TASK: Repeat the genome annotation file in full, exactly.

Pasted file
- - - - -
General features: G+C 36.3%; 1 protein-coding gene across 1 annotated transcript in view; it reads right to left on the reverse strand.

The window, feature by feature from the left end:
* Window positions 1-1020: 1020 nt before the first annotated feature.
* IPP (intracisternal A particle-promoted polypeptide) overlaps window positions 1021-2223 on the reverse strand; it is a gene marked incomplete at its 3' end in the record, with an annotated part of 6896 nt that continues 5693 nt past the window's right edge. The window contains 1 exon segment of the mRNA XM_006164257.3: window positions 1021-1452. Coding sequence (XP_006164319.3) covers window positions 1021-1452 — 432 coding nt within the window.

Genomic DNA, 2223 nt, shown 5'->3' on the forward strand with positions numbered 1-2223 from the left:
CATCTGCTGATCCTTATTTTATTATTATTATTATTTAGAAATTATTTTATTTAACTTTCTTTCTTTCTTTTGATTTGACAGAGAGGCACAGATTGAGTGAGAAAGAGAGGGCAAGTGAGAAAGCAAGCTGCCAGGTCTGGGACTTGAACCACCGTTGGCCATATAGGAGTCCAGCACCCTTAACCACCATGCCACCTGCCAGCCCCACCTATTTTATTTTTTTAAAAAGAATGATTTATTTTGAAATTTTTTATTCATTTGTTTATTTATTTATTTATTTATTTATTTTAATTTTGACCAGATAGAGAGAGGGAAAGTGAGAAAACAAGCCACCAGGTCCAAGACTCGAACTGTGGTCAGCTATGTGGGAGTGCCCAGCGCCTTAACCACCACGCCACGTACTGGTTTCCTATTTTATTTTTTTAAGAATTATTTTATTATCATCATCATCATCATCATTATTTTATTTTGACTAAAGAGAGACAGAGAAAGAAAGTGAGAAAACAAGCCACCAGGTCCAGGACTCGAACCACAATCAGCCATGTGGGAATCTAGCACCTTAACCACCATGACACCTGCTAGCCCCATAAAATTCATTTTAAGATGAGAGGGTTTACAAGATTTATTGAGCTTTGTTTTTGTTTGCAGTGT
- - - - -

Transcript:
General features: G+C 36.3%; 1 protein-coding gene across 1 annotated transcript in view; it reads right to left on the reverse strand.

The window, feature by feature from the left end:
* Window positions 1-1020: 1020 nt before the first annotated feature.
* IPP (intracisternal A particle-promoted polypeptide) overlaps window positions 1021-2223 on the reverse strand; it is a gene marked incomplete at its 3' end in the record, with an annotated part of 6896 nt that continues 5693 nt past the window's right edge. The window contains 1 exon segment of the mRNA XM_006164257.3: window positions 1021-1452. Coding sequence (XP_006164319.3) covers window positions 1021-1452 — 432 coding nt within the window.

Genomic DNA, 2223 nt, shown 5'->3' on the forward strand with positions numbered 1-2223 from the left:
CATCTGCTGATCCTTATTTTATTATTATTATTATTTAGAAATTATTTTATTTAACTTTCTTTCTTTCTTTTGATTTGACAGAGAGGCACAGATTGAGTGAGAAAGAGAGGGCAAGTGAGAAAGCAAGCTGCCAGGTCTGGGACTTGAACCACCGTTGGCCATATAGGAGTCCAGCACCCTTAACCACCATGCCACCTGCCAGCCCCACCTATTTTATTTTTTTAAAAAGAATGATTTATTTTGAAATTTTTTATTCATTTGTTTATTTATTTATTTATTTATTTATTTTAATTTTGACCAGATAGAGAGAGGGAAAGTGAGAAAACAAGCCACCAGGTCCAAGACTCGAACTGTGGTCAGCTATGTGGGAGTGCCCAGCGCCTTAACCACCACGCCACGTACTGGTTTCCTATTTTATTTTTTTAAGAATTATTTTATTATCATCATCATCATCATCATTATTTTATTTTGACTAAAGAGAGACAGAGAAAGAAAGTGAGAAAACAAGCCACCAGGTCCAGGACTCGAACCACAATCAGCCATGTGGGAATCTAGCACCTTAACCACCATGACACCTGCTAGCCCCATAAAATTCATTTTAAGATGAGAGGGTTTACAAGATTTATTGAGCTTTGTTTTTGTTTGCAGTGT